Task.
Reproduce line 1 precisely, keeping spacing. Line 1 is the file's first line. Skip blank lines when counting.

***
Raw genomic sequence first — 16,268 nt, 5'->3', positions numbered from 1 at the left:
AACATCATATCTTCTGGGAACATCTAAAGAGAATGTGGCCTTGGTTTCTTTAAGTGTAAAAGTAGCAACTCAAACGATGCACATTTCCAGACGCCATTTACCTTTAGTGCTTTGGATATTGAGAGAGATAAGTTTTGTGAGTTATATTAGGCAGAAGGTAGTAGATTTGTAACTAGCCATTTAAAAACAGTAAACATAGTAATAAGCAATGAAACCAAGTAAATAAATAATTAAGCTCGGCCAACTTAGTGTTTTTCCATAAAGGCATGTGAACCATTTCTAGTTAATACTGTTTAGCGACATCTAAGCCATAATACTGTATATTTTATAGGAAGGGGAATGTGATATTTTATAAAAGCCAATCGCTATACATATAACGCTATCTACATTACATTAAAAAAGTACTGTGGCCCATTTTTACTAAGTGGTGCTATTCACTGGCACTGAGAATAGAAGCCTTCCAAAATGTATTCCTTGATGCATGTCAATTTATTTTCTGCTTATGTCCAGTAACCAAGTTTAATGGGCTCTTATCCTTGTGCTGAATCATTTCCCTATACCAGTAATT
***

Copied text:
Raw genomic sequence first — 16,268 nt, 5'->3', positions numbered from 1 at the left: